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July 27, 2016
North Korea bans WiFi networks for foreigners
North Korea bans WiFi networks for foreigners
New legislation citing national security calls for immediate dismantling of WiFi
September 8th, 2014

North Korean authorities have declared that foreign embassies, officials and international NGOs working in country can no longer use WiFi to connect to the internet, citing interests of national security.

Satellite internet access, which allows for foreigners to send information and data at almost no risk of interception from local authorities, will only be possible after users “seek license,” from authorities, a decree document obtained by NK News said.

The new rules, which were issued on August 13, come from the North Korean State Radio Regulatory Department and demand such equipment must be immediately dismantled. Anyone who continues to illegally use WiFi could be fined up to 1,500,000 KPW ($11,326.55 U.S.), the decree explains.

“Signals of regional wireless network, installed and being used without licence, produce some effect upon our surroundings…Therefore, it is kindly notified that the regional wireless network is abolished here,” a notification from the regulatory department obtained by NK News said.

The order follows a story reported by The Diplomat in August, which claimed that unprotected wireless networks originating from embassies were fueling price increases in neighboring buildings as a result of local citizens wishing to access the internet.

“It could be that the reports of WiFi signals from embassies are true, in which case the embassies only have themselves to blame, or … the (Diplomat) report highlighted to the DPRK government that this might happen, so they changed the rules,” Martyn Williams, author of North Korea Tech website told NK News.

The decree does seem to allow for some flexibility, however, hinting that wireless networks could be reactivated pending a “consultation” with the Radio Regulatory Department. It does not though give any indication of what criteria have to be met in order to do so.

“What’s interesting is that they want to inspect networks before issuing licenses but the criteria is unclear. They might just want encryption, or they might want more,” Williams said, noting that any country can restrict the use of its airwaves as it wishes.

The development comes after Reuters reported last week that foreign owners of KoryoLink SIM cards – some of which can access the internet via 3G – were to be more tightly controlled, with 3G service to be active only during the precise times they would be in country.

That news suggested some foreign owners may have left their SIM cards behind for local North Korean citizens to use while out of the country.

“It’s also interesting to note that it comes days after the Koryolink SIM card loophole was closed. Clearly, the Internet is still a big worry for the government,” said Williams.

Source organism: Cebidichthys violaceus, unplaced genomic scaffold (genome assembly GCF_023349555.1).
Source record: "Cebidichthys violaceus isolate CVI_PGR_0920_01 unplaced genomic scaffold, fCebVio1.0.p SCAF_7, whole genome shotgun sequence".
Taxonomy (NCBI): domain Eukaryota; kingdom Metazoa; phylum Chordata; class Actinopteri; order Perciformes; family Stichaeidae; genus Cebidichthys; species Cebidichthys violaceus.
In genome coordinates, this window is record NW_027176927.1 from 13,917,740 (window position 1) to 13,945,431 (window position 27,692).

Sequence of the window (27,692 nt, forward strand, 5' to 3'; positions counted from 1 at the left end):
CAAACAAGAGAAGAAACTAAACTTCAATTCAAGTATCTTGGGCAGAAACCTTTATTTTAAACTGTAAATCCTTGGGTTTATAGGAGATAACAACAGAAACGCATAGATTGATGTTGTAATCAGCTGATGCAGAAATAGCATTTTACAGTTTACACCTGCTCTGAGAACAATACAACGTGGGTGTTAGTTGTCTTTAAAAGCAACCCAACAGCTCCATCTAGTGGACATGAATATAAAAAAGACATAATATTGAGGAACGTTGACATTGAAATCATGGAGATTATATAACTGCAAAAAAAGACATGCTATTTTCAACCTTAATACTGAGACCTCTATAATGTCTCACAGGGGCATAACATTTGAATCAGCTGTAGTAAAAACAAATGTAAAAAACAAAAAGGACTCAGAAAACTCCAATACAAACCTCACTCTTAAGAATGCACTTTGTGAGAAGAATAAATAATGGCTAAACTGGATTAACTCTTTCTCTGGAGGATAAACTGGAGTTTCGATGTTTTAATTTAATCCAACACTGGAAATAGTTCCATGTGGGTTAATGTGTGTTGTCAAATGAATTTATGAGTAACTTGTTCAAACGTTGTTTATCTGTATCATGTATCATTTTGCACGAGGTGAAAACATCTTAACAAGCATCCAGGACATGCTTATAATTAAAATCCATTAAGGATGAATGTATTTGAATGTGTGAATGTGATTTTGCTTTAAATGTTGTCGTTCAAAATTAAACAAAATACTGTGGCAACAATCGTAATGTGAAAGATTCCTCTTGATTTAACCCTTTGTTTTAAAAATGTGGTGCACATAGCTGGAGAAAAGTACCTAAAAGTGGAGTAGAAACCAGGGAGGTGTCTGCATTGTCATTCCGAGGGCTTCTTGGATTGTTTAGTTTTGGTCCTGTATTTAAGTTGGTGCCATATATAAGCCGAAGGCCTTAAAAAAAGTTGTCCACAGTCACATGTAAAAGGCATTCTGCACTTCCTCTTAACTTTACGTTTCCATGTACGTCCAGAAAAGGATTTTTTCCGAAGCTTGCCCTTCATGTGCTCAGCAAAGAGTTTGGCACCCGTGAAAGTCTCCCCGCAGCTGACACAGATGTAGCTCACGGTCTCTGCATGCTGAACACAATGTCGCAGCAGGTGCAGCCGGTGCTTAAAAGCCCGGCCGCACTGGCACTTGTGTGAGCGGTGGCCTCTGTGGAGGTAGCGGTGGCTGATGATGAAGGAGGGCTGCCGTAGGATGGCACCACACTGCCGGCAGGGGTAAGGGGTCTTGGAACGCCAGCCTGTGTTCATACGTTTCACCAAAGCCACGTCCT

North Korea had been making access to the internet easier for foreign long-term residents and short-term visitors in recent years, but the new developments appear to signify that trend may be reversing.

The full message from the State Radio Regulatory Department obtained by NK News appears below:

All the Diplomatic Missions and International Organizations to

The Democratic People’s Republic of Korea

The State Radio Regulatory Department, Democratic People’s Republic of Korea, presents its compliments to all the Diplomatic Missions and International Organizations to the DPRK and has the honour to inform that the signals of regional wireless network, installed and being used without licence, produce some effect upon our surroundings.

Therefore, it is kindly notified that the regional wireless network is abolished here according to Article 18, Chapter 3 of the Law on Radio Regulation, and that the Missions, who would like to use the regional wireless network in future, should seek a consultation with the State Radio Regulatory Department.

It would be appreciated if the Missions could positively co-operate in the current measures taken for the security of the DPRK.

The State Radio Regulatory Department, Democratic People’s Republic of Korea, avails itself of this opportunity to renew to all the Diplomatic Missions and International Organizations to the DPRK the assurances of its highest consideration.

The State Radio
Regulatory
Department,

Democratic People’s
Republic of Korea

Pyongyang
August 13,
2014

Appendix

Article 18, Chapter 3 of the DPRK Law on Radio Regulation; The institution, enterprise, organization and citizen who would like to form or use the wireless communication network and satellite communication network here should seek the licence from the Radio Regulatory body.

Article 61, Chapter 4 of the enforcement regulations for the DPRK Law on Radio Regulation; In case of having violated this rules and regulations relative to the application of the Law on Radio Regulation, a fine amounting up to 1,500,000 Wons will be imposed , or such punishment as interrupting the operation or forfeiting the equipment will be inflicted according to the circumstances.

Featured Image: nrkbeta, Creative Commons 

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